Could US-Korea trade agreement deter enhanced regulation of financial services?
February 1, 2011 — Over the last 20 years, proponents of free trade have rested their arguments on two fundamental assumptions: first, that more liberalized trade will bring concrete benefits to most, if not all, Americans; and, second, that, because the further integration of national markets is inevitable, the U.S. essentially has no leverage to wield in influencing the direction of that process.
President Obama hasn’t explicitly been sounding the second theme, but his policy framework is built firmly on the premise that a fully globalized world economy of liberalized trade rules is the only road available to travel. Indeed, in his State of the Union Address, Obama trumpeted the idea that “the future is ours to win,” and then suggested that further liberalizing the country’s trade relationships was a vital part of keeping the U.S. competitive in the global economy.
“The world has changed,” he said, building urgency for his argument, previewed a few days earlier in a Jan. 22 radio address, that opening global markets to American goods was “one of the most important things” his Administration could do to promote American jobs and businesses.
Trade agreements are crucial to his strategy: “[L]ast month, we finalized a trade agreement with South Korea,” Obama said, boasting that the agreement “will support at least 70,000 American jobs,” an assessment that is vigorously disputed by treaty opponents. Obama was referring to the proposed Korea-U.S. Free Trade Agreement, or KORUS FTA, which he signed late last year, and for which he is now seeking Congressional approval.
He described the agreement as one that “keep[s] faith with American workers and promote[s] American jobs,” and promised more of the same “as we pursue agreements with Panama and Colombia and continue our Asia Pacific and global trade talks.”
But there are important questions about the agreement that are independent of the jobs dispute, most notably the under-explored question of whether the FTA’s chapter on the financial services sector will operate, both on a legal level and on an political level, to deter a host of potential market-regulating mechanisms — like limiting the size of financial institutions — in the U.S. and South Korea. (The implications may be broader still, since the Administration views the KORUS FTA as a model for other agreements.)
Strikingly, even though the original proposal was modified through a side agreement in the second half of 2010, it appears that no changes were made to reflect any lessons from the U.S. financial meltdown of 2008 and 2009 — this despite the fact that the U.S. possessed substantial leverage in the negotiations with South Korea.
Left off the table was the opportunity to use the FTA to shape an operational framework within which the financial services sector would be obliged — at least in respect to Korean and U.S. companies — to operate in a manner to reduce systemic risk domestically, bilaterally, and internationally.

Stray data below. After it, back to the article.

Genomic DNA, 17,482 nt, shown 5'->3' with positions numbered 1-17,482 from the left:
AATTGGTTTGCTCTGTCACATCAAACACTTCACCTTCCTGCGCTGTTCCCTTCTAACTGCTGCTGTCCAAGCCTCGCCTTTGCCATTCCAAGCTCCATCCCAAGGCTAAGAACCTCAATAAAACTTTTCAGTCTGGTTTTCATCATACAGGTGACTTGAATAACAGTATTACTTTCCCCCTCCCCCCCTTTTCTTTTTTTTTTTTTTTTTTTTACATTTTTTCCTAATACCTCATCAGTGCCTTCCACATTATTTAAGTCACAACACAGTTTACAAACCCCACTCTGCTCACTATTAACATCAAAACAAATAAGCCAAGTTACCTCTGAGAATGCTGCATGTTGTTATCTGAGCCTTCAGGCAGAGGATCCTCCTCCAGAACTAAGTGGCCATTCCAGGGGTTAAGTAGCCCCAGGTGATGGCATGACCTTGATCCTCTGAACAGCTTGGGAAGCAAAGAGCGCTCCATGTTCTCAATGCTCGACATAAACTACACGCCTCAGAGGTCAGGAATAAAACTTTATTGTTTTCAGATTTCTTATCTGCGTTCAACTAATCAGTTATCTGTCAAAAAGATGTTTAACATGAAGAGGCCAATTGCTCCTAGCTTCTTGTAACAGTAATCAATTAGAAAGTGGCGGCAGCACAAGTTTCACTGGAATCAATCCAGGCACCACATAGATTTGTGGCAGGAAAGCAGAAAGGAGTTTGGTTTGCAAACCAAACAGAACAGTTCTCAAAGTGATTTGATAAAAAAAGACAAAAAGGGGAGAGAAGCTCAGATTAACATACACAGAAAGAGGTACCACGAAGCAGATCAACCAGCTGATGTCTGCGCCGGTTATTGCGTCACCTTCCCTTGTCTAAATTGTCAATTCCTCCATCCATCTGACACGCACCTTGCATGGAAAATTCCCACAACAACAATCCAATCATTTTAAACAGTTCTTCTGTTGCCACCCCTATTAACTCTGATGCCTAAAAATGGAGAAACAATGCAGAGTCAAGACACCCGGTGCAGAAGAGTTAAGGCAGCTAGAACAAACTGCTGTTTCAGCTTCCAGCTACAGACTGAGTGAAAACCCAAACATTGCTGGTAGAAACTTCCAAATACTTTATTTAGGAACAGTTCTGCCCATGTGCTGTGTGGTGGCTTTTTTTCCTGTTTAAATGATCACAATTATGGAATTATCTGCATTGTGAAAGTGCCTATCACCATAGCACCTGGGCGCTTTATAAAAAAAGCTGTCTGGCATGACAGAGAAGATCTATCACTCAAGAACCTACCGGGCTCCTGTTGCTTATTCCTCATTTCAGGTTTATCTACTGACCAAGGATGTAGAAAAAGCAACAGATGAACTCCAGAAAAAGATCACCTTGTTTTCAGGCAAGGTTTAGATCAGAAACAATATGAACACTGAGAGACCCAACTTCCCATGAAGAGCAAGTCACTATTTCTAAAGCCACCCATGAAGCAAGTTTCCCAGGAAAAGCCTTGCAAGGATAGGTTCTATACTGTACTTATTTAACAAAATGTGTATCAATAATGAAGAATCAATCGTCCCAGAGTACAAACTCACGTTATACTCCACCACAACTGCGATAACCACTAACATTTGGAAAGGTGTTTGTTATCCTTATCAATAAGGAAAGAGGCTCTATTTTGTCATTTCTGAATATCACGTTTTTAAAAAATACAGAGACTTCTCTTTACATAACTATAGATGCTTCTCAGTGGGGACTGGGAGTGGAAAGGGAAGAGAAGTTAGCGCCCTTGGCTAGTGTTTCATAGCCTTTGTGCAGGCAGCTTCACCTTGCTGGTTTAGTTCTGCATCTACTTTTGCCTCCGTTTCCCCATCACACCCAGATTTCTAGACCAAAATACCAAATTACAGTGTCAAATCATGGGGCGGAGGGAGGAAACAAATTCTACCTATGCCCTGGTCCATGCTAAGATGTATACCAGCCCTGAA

Negotiations of the KORUS FTA began in 2006, and, in 2007, an agreement was signed by President Bush and then-President of South Korea Roh Moo-hyun. It then stalled in Congress for three years due to heavy opposition by some Democratic lawmakers, as well as united opposition from organized labor.
In June of 2010, President Obama and the new South Korean President Lee Myung-bak expressed a desire to reopen the negotiations and resolve any obstacles by November, when a G-20 summit meeting was scheduled in Seoul. The summit did not produce significant results, but in early December, the two presidents announced that they had negotiated a side agreement to the original FTA.
According to Christine Ahn of the Korea Policy Institute, the period between the G-20 summit and the successful negotiation of the agreement was pivotal, and shows that the Obama Administration had substantial leverage when re-negotiating with South Korea.
“It’s very interesting to see how Obama came back from the G-20 summit — no deal,” she said. “And then there was the escalation of the military crisis, and within a few days, we have a situation where South Korea conceded to a lot of the demands and then you have a signed deal.”
The military crisis Ahn referred to is the North Korean shelling of a South Korean island on Nov. 23. The U.S. immediately condemned the attack.
“From my perspective,” said Ahn, “it seems like South Korea got what it wanted, [which] was for the U.S. to go along with its more aggressive stance towards North Korea. [President Lee Myung-bak] came into power promising that he would take a hard-line approach to North Korea, and he needed the backing of the United States to actually see that through. He got the U.S. to side with South Korea in pursuing a more hostile, aggressive stance. And the U.S. got what it wanted, which was this trade deal.”
According to Martin Hart-Landsberg, director of the Political Economy Program at Lewis and Clark College, the dominant position of the U.S. is evidenced by that fact that, even prior to opening trade negotiations, the U.S. set several demands and pre-conditions, including a requirement that South Korea open up its media market to U.S. films.
“The fact that the Koreans capitulated on all these terms, essentially giving up a lot of things in order to even start negotiations, shows the relative strength of the governments,” said Hart-Landsberg. “The South Korean government has acknowledged the very dominant political and military role the U.S. has in the Korean peninsula, and that has definitely weakened its ability to negotiate.”
So, with leverage to exert, the U.S. had to decide where, how, and on whose behalf to exercise that leverage.